How-to-Make-Money-with-a-Garage-Sale-MainPhoto

How-to-Make-Money-with-a-Garage-Sale-MainPhoto

It happens to the best of us. For me it’s sometime after Easter, when I’m still finding plastic “grass” all over the house. I start looking around and realize just how much stuff my family has accumulated over the winter. That’s when I start asking: How did I end up with all this stuff? How can I get rid of it? Can I make a little cash on this junk? Then I know it’s garage sale time!

I come from a long, long line of experienced garage sale shoppers and hosts. Yes, my relatives are those people: the ones who buy things at garage sales and swap meets so they can resell them at their own garage sales.

So you’d better believe I have some super-secret tips to help make your summer garage sale be as successful and stress-free as possible. Secret until now, that is.

Start gathering things you want to sell…NOW!
As Louis Pasteur once said, “Chance favors the prepared mind.” The same principle holds true for garage sales! Everyone knows the biggest hassle about a garage sale is collecting all the things you want to sell together in one place, then cleaning each item (more on this later) and deciding how to price things. That’s why I recommend dedicating a box, bin, closet or corner of your garage (or home) as your “garage sale repository.”

Read Related: New and Easy Ways to Make Extra Money

Throughout the year I store the things I’ll want to sell at my next garage sale in a large plastic bin as I come across them. For example, let’s say a party guest brings me flowers. Once the flowers are wilted, I’ll clean the florist’s glass vase, slap a $1 price sticker on it and put it in the bin. If I’m not completely sure I want to sell it, I’ll put it in the bin without a price and give it one more think before the sale. All that’s left for me to do is to loosely organize everything into broad categories such as books, house wares, clothing, and accessories.

Don’t announce your garage sale too early!
Keep in mind there are a few points of view on this subject and this is mine: I don’t believe in putting up signs or posting an ad about your garage sale on Craigslist before the day of the sale. I know it sounds counter-intuitive, but trust me when I tell you that this will save you tons of stress. There is a large and passionate population of “garage sale people” (yes, like me) who are constantly on the lookout. If you put up signs even one day before your sale begins, listing your address, items for sale, and a start time of 7am, you can bet there will be people standing on your lawn or even knocking on your door at 5am. After years of participating in neighborhood garage sales, I can honestly tell you that working with a local realtor who will distribute a map for a community’s garage sales promptly at the start time, and not a minute before, has not diminished our traffic at all.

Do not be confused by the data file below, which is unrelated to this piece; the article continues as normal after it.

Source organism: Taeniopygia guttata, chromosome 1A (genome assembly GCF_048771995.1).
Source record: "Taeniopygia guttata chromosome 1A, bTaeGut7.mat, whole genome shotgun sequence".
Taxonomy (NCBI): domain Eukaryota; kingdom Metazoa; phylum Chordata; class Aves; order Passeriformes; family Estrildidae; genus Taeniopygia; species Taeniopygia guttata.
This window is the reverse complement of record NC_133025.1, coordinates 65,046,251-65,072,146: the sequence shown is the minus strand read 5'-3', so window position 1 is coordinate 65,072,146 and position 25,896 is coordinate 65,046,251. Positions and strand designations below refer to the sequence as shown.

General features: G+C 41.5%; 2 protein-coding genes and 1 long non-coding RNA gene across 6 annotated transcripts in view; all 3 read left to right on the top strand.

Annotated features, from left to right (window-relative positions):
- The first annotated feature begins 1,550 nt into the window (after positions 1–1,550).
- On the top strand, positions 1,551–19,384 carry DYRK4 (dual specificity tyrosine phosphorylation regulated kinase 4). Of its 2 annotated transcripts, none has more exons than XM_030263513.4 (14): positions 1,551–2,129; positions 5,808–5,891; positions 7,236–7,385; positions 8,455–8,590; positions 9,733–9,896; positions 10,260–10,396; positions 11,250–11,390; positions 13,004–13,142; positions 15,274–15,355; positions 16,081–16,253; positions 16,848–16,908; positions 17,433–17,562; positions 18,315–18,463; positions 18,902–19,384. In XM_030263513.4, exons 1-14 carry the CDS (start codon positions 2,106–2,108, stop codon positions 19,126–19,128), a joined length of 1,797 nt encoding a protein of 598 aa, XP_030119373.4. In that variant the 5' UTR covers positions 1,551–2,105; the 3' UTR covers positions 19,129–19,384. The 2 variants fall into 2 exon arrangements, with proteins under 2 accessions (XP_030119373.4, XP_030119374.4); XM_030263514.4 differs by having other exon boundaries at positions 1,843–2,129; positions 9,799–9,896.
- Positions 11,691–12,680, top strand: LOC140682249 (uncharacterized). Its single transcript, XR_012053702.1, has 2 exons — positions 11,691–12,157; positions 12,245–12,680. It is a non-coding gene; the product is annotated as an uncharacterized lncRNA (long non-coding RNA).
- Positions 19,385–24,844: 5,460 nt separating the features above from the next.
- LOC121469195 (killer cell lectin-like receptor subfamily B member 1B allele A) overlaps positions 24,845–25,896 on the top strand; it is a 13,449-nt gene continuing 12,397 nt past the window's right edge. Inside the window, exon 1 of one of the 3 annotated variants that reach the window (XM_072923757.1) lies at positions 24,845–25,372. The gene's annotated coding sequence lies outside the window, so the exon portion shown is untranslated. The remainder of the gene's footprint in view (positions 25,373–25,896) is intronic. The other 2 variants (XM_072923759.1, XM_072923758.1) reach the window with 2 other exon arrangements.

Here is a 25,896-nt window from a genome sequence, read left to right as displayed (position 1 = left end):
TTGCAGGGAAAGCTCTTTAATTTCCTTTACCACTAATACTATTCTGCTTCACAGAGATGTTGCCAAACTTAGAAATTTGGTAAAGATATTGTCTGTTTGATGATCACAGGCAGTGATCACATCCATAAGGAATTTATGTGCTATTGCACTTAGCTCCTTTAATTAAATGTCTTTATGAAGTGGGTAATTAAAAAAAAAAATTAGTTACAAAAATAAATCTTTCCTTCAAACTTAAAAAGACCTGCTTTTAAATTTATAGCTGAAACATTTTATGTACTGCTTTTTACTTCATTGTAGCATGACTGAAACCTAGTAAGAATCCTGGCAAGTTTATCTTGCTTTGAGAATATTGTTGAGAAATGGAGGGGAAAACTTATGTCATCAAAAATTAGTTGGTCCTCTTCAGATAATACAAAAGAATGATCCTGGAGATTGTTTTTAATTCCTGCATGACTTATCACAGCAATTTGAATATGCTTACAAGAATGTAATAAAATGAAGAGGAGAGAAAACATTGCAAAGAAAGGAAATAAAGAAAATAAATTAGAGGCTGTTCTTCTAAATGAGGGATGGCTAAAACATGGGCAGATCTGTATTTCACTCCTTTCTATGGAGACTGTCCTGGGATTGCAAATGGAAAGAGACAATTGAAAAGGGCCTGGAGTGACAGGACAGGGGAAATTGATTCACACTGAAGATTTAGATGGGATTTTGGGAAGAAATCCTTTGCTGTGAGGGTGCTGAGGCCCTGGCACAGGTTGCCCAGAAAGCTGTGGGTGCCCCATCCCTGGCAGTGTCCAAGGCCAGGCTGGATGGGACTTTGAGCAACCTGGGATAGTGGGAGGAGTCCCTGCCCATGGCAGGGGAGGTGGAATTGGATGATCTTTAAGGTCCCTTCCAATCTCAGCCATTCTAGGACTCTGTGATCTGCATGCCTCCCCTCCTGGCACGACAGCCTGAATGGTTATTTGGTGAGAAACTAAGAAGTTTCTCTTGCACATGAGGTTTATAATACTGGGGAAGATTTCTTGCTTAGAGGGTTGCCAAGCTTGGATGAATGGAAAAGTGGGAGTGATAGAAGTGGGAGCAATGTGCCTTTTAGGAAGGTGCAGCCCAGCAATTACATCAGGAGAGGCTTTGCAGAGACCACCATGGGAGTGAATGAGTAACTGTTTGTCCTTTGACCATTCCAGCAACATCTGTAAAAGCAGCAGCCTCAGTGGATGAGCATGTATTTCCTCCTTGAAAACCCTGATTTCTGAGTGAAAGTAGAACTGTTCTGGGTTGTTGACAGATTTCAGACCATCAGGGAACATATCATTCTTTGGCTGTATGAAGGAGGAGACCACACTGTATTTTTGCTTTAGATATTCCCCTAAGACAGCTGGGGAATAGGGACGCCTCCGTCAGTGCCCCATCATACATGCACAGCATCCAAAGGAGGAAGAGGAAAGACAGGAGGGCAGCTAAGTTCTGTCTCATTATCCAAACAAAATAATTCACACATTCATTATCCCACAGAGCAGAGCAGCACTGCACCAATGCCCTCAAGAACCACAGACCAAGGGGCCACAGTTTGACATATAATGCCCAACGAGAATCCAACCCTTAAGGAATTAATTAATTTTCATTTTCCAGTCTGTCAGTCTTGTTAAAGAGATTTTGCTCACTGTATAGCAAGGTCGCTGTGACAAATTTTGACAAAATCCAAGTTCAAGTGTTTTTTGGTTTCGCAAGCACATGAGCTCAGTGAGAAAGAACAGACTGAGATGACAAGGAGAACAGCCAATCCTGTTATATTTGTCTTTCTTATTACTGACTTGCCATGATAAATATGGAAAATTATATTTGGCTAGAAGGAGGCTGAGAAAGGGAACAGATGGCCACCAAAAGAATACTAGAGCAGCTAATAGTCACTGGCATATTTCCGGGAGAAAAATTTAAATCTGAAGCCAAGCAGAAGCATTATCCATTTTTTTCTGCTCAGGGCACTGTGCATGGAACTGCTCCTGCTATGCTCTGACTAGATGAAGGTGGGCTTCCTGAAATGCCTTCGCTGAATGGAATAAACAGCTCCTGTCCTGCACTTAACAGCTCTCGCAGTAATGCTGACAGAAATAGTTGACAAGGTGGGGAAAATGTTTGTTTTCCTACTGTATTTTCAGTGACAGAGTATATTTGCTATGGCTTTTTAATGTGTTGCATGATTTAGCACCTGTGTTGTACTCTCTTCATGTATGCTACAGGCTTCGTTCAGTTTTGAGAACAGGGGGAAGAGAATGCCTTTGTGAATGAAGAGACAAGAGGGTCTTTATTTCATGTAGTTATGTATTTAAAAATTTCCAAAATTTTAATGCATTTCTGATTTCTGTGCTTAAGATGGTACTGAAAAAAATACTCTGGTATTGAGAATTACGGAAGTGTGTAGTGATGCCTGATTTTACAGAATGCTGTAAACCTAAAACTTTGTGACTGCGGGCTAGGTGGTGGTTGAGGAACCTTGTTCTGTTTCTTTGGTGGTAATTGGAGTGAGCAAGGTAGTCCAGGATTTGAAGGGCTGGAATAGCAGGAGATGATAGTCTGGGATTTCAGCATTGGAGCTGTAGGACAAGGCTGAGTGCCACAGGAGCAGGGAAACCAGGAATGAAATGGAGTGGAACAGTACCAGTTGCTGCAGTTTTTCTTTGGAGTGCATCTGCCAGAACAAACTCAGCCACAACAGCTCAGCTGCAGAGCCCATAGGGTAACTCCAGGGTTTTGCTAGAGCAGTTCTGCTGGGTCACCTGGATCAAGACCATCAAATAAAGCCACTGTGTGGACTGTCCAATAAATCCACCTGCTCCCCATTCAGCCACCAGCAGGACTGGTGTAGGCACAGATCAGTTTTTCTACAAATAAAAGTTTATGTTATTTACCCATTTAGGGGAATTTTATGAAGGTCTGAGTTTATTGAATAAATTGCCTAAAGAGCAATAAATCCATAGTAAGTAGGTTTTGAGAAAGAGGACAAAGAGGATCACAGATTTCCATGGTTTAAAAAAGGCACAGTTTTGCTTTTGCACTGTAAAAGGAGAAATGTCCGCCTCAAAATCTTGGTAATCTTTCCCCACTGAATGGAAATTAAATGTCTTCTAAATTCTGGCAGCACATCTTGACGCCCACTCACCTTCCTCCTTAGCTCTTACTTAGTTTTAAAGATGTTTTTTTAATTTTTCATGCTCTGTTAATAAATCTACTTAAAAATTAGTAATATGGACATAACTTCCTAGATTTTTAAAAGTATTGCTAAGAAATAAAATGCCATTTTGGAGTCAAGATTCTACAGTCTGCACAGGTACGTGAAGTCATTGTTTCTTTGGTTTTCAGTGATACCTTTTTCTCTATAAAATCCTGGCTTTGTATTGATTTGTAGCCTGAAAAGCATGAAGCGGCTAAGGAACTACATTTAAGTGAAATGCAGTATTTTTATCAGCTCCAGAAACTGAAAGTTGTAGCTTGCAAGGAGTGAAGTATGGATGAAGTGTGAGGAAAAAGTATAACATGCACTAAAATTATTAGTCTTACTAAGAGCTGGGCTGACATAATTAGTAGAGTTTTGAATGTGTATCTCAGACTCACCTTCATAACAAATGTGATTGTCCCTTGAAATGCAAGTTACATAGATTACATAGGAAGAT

People pay more for clean stuff.
Here’s another “dirty” little secret: garage sale people like me are not afraid of a little dirt! We know that if a coveted item is dirty or tarnished, we can probably haggle the seller down to the rock-bottom price. After all, if you couldn’t take 15 seconds to run a damp sponge over those wine glasses, they can’t possibly be that valuable now can they? If you take just a moment to clean off any surface grime or polish a tarnished item, you’ll fetch a firmer price for it during your sale. It doesn’t have to be sparkling, just a quick clean will make a huge difference in your earnings at the end of the day.

They buy more if you feed them. (At a price, of course!)
Garage sale shoppers know they have to get up pretty early in the morning to score the biggest deals. If that means they have to skip breakfast, so be it. One surefire way to get shoppers to linger at your sale (and buy more) is to sell cookies for a quarter each. Putting your younger kids in charge of baking and selling the cookies is a great way of getting them involved. Last year my daughter collected the quarters and we donated the cash to our local food bank. They don’t have to be gourmet, they don’t even have to be hot. Hungry shoppers will happily pay a quarter for a sugar rush that will get them through the morning. Sometimes I see people selling hot coffee, but personally I don’t want to take the risk of someone burning their tongues or spilling coffee on my stuff.

Set the mood with “nostalgic music”.
I remember going grocery shopping with my mom when I was a kid and noticing that the supermarket always seemed to be playing music from the 50s and 60s, which my mom would unconsciously sing along to while she shopped. Pay attention next time you shop at your local supermarket-bet they’re playing ‘80s music! That’s because environmental psychologists discovered many years ago that evoking a sense of nostalgia encourages people to relax their inhibitions and buy more than they otherwise would.  I’ve experimented with this principle at my garage sales and it’s true! When I’m playing ’80s pop music people hang around longer and buy more than they do if I’m playing contemporary music.

Don’t  forget to have plenty of small bills and change on hand. You don’t want your first customer to give you a $20 bill for a $1.25 item and completely clean you out for the rest of the day. Good luck and happy selling!

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